The Question of Rent, Part 1
What should my convenience store rent for?
The question of rent is fundamental to the management and best utilization of the real estate. Real estate here includes the land, store building and fuel service.
In this article, we will explore what a convenience store can afford to pay in rent and some of the implications for today’s sale-leaseback transactions.
Rent, like all other expenses, must be paid out of earnings. The amount of rent a store can afford is directly related to how much the store earns. A good rule-of-thumb is that a store can afford about 22 percent of gross profit. This is the sustainable economic rent.
For example, the latest Convenience Store News Industry Report shows that in 2013, the average store had $540,894 in gross profit. That means the average store could afford rent payments of about $9,916 per month ($540,894 x 22 percent divided by 12). This is the net rent not including real estate-related expenses such as fire insurance, maintenance and property taxes.
This sustainable economic rent of $9,916 per month is derived from the store’s earnings capacity and location. This level of rent allows all other costs of the business to be paid and the operator earns a reasonable profit.
Now, let’s compare this to today’s sale-leaseback deals.
Sale-leasebacks are a popular way to raise capital, especially for retail businesses. In a typical transaction, the owner sells the real estate to an investor in exchange for a lease commitment by the owner. According to Real Capital Analytics, the volume of sale-leasebacks peaked in 2007. After dropping to a low in 2009, transaction volume today is again increasing.
Sale-leasebacks are rarely structured to consider the economic performance of the real estate or its actual ability to pay rent. Instead, they are often made to provide an acceptable investment return to the landlord, or new owner. This investment return is measured by the capitalization rate.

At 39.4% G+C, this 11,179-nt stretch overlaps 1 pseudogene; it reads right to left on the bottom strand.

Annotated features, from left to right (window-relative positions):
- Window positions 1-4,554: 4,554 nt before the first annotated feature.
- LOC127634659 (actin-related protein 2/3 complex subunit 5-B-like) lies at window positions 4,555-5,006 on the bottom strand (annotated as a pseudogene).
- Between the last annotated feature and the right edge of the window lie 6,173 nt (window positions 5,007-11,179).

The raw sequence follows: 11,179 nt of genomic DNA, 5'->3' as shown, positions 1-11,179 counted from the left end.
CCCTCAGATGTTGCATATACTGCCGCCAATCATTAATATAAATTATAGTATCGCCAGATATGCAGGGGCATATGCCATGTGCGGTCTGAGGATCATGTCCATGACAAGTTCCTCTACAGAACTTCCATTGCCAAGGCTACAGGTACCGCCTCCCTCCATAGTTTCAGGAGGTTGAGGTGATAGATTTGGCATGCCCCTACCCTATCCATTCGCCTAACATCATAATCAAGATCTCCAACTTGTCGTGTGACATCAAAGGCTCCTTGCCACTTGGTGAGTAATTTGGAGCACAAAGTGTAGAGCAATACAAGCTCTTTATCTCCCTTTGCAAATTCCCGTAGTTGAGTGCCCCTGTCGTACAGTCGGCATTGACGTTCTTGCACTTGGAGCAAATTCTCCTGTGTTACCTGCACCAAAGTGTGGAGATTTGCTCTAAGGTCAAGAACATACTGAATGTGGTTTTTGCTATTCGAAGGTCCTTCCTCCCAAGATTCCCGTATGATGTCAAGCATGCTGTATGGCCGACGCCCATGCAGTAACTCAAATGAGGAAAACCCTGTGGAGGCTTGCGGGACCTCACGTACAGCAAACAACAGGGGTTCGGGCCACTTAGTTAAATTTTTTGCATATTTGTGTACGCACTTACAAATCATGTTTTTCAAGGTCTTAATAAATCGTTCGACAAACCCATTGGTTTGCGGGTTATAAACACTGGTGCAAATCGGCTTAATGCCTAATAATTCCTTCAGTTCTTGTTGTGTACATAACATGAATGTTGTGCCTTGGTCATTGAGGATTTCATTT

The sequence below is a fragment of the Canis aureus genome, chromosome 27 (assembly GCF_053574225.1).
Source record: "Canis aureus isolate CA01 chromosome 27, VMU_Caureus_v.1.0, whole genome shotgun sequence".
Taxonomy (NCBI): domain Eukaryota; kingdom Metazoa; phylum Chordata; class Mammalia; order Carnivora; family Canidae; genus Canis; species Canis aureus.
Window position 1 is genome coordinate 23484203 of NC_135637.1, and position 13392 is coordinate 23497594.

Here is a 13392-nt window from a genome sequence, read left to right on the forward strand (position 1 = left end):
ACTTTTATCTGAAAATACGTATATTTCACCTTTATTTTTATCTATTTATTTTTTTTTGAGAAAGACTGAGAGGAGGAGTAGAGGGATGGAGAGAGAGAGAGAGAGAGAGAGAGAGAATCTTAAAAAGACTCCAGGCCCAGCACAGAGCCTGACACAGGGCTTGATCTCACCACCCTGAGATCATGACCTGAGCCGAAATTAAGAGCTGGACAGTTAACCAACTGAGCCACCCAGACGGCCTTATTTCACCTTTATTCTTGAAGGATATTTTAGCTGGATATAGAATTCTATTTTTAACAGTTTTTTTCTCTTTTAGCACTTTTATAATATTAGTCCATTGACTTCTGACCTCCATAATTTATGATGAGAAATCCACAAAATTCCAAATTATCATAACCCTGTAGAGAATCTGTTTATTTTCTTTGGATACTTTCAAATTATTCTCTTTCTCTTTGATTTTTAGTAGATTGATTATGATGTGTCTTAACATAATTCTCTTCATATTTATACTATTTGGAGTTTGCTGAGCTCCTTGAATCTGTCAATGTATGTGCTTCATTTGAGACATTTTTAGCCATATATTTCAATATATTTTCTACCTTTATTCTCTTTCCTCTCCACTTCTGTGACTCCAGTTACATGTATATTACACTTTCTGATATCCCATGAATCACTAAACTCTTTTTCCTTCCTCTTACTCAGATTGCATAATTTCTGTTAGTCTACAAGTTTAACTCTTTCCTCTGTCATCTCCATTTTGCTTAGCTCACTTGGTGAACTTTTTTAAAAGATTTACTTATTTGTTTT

For convenience stores, it’s common to see sale-leaseback deals marketed with 6-percent to 8-percent capitalization rates. The higher the capitalization rate, the better the economic return to the new owner because the store operator, or tenant, is paying more rent.
When is the capitalization rate or the rent too high?
Let’s use a realistic example. Assume we have a 4,000-square-foot store with eight fuel positions. The real estate (land, store building and fuel service) is worth $2 million. The annual gross profit is $677,000. Figure 1 (see above) shows the required sale-leaseback rents at different capitalization rates. At a 6.5-percent capitalization rate, the required rent is $33 per square foot. The required rent for the same real estate rises to $45 per square foot at a 9-percent capitalization rate.
Based on the rule-of-thumb, this store can afford to pay about $37 per square foot in rent. So, any sale-leaseback deal with a capitalization rate above 7 percent requires more rent than the store can afford. In other words, at capitalization rates above 7 percent, the operator would lose profit.
Another difficulty can arise if the stated value of the real estate is too high. For example, if the sale-leaseback deal were structured with the stated value of the real estate at $2.5 million with no corresponding increase in earnings, the property could afford a maximum capitalization rate of only 5.5 percent, instead of 7 percent.
Convenience stores and gas stations are specially designed real estate. Their value depends on earnings capacity. When the question of rent arises, operators should keep in mind that the rent a store can afford also depends on earnings.
Editor's note: The opinions expressed in this column are the author's and do not necessarily reflect the views of Convenience Store News.